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The last 10 years in Alzheimer’s research: No cure, but care improves

Decade of research culminates in potential drug, largest federal grant in University's history

By
Staff Writer
Friday, December 6, 2019

Within the next 30 years, the number of Americans living with Alzheimer’s Disease will likely grow by an estimated 240 percent. By the end of that 30-year mark, the disease and other dementias will cost the United States nearly $1.1 trillion. In seniors, it kills more patients than breast cancer and prostate cancer combined. Every 65 seconds, a person in the U.S. develops Alzheimer’s, according to the Alzheimer’s Association. But how has research into this disease changed over the years, how has the University shaped this research and where is it leading to now?

Over the past ten years, there have been significant advances made in the understanding of and approach to a disease that currently has no cure. This past September, the University received the largest federal grant in its history to research care for Alzheimer’s disease as part of this effort.

Alzheimer’s disease, or what may be more accurately referred to as a syndrome because its cause is unknown, is a form of dementia — a mental condition characterized by issues in cognitive functioning and difficulties with daily activities.

Early treatments for Alzheimer’s Disease

There are at least two distinctions of AD: clinical and pathological. Clinical syndrome AD specifically refers to individuals with symptoms of dementia. In contrast, pathological Alzheimer’s refers to the phenomena of amyloid plaques and tau neurofibrillary tangles in the brain, both characterized by buildups of their respective proteins. Traditionally, pathological AD is identified post-mortem, or after death; but over the past ten years, two newer techniques that can identify pathological AD in living people have been created: PET scans and lumbar punctures. In recent years, researchers have begun exploring a third and more accessible test — a blood screen.

More recently, people have also associated mutations in three specific genes as predictors of AD. But in an article published this year in Nature, Assistant Professor of Opthalmology Joseph Arboleda-Velasquez at Harvard Medical School and his group showed that there may be a mutation that can delay the progression of AD.

Over the years, the way people have thought about the underlying pathology of AD has evolved. In the 1990s, people believed that it was caused by a deficiency in neurotransmission — how nerves communicate in the brain. Then, researchers began thinking that it was amyloid plaques that caused the disease, and that these plaques would build up for years before an individual was finally diagnosed. In a clinical trial known as the A4 study, coordinated at the University of Southern California, researchers tested an anti-amyloid therapy, but it failed clinically. Scientists have theorized that perhaps this failure was caused because the patients were treated too late to counteract the disease.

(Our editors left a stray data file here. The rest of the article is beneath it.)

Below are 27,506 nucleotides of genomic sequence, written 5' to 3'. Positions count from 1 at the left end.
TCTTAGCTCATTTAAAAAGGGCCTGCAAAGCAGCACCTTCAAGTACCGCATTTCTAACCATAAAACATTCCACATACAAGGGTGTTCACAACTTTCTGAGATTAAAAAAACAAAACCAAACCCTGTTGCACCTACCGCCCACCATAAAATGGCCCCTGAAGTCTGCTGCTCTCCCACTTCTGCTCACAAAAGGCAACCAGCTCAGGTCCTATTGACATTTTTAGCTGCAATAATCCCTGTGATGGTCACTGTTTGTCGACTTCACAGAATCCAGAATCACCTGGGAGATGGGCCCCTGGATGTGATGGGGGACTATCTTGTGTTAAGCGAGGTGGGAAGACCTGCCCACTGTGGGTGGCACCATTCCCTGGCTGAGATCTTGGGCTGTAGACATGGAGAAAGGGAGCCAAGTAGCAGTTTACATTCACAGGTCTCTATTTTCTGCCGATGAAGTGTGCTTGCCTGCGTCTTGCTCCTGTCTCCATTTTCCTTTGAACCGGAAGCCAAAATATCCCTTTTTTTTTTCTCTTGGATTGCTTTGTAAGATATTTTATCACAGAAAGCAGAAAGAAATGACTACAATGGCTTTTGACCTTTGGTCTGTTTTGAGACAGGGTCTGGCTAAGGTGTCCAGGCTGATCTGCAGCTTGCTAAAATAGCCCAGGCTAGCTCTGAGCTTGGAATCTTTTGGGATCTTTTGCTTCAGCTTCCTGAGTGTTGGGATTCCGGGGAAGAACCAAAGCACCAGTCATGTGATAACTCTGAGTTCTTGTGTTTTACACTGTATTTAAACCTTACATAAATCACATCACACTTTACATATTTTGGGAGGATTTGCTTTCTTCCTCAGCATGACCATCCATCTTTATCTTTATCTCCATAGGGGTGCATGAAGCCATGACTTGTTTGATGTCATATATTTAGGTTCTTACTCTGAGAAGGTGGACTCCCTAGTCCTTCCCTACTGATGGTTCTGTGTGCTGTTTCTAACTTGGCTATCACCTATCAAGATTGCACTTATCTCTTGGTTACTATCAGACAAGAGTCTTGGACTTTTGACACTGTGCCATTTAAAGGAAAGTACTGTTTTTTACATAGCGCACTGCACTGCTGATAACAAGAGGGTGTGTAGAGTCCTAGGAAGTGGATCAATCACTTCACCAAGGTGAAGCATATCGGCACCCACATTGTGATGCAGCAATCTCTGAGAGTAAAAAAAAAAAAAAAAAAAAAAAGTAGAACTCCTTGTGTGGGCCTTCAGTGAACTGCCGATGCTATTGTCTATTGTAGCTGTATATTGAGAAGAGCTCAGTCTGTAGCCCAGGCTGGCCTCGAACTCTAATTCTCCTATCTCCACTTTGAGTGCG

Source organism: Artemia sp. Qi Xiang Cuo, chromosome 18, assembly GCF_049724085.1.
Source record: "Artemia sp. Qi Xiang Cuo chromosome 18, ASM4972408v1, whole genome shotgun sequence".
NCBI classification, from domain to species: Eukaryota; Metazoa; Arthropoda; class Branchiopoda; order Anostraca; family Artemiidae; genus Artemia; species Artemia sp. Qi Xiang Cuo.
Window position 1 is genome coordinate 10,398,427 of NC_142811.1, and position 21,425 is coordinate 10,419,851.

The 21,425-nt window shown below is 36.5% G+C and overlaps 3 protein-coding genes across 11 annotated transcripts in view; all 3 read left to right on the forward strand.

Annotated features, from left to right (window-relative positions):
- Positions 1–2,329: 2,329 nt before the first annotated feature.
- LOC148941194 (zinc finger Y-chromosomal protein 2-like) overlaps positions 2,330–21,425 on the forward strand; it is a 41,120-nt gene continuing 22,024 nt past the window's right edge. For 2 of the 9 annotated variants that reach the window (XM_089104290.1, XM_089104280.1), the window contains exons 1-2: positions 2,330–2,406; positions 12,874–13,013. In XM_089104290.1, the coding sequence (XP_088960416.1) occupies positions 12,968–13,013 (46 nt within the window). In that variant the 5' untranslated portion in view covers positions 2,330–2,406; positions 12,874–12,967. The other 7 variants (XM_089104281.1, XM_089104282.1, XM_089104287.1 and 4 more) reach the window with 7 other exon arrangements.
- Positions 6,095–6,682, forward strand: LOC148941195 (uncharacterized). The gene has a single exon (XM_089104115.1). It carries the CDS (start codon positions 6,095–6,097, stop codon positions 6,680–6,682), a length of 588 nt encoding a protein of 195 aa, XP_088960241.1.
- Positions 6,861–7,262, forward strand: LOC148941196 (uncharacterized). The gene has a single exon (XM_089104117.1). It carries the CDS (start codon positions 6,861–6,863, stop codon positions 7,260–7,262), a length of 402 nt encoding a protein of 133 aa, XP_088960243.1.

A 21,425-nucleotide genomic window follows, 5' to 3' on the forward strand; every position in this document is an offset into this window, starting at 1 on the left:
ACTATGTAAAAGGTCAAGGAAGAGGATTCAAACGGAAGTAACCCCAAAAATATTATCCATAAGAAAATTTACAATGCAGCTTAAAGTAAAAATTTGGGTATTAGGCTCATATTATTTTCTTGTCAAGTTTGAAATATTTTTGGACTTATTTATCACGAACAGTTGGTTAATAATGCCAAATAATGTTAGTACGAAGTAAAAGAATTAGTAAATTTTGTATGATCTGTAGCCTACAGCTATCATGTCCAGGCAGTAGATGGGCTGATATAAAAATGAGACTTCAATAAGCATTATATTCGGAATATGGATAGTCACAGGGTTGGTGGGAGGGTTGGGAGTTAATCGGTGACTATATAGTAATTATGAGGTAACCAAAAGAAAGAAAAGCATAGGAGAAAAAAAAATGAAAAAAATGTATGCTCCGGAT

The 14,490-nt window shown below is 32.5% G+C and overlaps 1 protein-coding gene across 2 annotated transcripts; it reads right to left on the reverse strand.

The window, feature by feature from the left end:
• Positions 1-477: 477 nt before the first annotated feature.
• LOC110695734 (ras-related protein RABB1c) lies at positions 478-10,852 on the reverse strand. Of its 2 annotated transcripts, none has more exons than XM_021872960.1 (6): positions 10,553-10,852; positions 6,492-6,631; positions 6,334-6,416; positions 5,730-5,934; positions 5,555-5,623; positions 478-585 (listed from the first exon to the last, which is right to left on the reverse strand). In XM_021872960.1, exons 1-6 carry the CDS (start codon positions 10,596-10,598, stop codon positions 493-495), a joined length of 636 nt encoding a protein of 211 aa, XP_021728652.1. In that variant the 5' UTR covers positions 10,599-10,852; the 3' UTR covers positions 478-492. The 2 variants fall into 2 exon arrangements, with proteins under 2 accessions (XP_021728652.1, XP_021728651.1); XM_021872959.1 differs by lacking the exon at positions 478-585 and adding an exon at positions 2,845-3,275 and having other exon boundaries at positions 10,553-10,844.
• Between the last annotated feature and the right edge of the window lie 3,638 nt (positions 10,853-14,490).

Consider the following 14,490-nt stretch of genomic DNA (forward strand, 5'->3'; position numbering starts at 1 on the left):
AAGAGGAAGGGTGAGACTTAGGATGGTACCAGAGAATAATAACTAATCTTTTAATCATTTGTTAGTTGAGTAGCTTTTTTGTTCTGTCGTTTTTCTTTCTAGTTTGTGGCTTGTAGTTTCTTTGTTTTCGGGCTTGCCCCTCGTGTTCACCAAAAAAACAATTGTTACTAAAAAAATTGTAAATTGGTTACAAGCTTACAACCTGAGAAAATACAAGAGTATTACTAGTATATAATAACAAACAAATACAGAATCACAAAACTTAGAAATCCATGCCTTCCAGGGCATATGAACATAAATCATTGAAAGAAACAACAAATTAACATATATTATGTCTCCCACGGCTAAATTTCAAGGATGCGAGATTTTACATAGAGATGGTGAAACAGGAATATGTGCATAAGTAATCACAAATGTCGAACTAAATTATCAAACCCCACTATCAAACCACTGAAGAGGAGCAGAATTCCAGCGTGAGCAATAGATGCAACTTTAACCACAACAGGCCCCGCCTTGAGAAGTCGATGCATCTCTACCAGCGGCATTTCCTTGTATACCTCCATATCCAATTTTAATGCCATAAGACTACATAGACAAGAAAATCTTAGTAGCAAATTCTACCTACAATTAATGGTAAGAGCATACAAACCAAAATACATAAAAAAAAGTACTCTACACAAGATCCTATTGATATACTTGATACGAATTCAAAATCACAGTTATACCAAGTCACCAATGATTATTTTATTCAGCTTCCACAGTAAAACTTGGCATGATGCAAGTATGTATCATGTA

The last decade in research at Brown and the greater University community

Brian Ott, professor of neurology at the University and director of the Alzheimer’s Disease and Memory Disorders Center, managed a clinical site used for the testing of Tacran, the first drug to clinically succeed for Alzheimer’s treatment. Tacran targeted the deficiencies in neurotransmission, one of the early hypothesized causes of AD. “All of a sudden, people saw Alzheimer’s as something that was treatable,” Ott said. Unfortunately, Tacran has since been found to be toxic to the liver.

Ott also conducted clinical trials for Memantine, which is the last Alzheimer’s drug to have been approved by the FDA in the last 16 years. Memantine blocks NMDA, a receptor found in nerve cells. While Memantine appears to be safe for human use, it only targets explicit symptoms of dementia and does not actually prevent the disease’s progression. Memantine is one of only two types of currently approved treatments.

Earlier this year, Ott and his team collaborated with the lab run by William Heindel, professor of cognitive, linguistic and psychological sciences at the University, in a large, controlled clinical trial. Their research showed that “transcranial magnetic stimulation,” which uses magnetic fields to stimulate neurons and is often used to treat depression, could potentially also treat dementia.